Pope John Paul II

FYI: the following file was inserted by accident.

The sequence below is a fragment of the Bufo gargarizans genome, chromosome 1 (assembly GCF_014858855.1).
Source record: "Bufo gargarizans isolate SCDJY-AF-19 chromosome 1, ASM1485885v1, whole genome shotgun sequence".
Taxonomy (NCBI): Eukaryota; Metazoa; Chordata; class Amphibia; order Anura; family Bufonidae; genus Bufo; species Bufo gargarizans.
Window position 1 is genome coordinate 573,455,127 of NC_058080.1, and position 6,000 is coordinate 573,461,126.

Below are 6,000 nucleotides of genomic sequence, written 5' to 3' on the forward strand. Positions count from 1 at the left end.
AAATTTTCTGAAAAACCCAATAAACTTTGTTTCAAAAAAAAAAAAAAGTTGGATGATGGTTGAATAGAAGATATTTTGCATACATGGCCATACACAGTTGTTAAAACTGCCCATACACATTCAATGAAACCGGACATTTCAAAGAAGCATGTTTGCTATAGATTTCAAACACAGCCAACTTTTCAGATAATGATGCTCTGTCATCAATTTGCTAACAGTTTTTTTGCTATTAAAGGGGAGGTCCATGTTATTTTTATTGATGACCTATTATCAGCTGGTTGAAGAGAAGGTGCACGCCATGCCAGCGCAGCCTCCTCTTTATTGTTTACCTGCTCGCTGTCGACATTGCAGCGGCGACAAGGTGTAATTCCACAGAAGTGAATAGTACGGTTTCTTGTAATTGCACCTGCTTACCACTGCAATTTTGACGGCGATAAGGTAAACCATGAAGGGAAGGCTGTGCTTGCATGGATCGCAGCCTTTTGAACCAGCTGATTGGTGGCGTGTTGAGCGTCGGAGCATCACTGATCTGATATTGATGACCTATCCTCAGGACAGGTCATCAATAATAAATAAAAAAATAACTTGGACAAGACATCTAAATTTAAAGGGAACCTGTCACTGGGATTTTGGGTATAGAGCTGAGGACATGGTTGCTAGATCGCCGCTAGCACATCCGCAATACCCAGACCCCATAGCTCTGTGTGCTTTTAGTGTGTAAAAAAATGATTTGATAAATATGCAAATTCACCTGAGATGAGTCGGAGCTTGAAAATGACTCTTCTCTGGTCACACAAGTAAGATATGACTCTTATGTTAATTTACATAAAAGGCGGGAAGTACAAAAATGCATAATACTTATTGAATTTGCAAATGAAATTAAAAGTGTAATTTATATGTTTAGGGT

The quest for freedom cannot be suppressed. On October 5, 1995, Pope John Paul II addressed the United Nations General Assembly on the occasion of the U.N.'s fiftieth anniversary. Reaffirming his support of the ideals and goals of the U.N., the pope praised the Universal Declaration of Human Rights and called for the U.N. to become the moral center of a family of nations. It was the pope's second appearance before the U.N., the first being in 1979, less than a year after his investiture. Pope John Paul II, born as Karol Wojtyla in Wadowice, Poland, was the first Polish pope in history and the first non-Italian pope in 456 years. Fluent in seven modern languages and Latin, the pope fully embraced his role as ambassador of the Roman Catholic Church and has traveled more extensively than any other pope in history. Known for his staunch anticommunism, the pope was an outspoken supporter of democratic movements in his native Poland and elsewhere during the 1980s.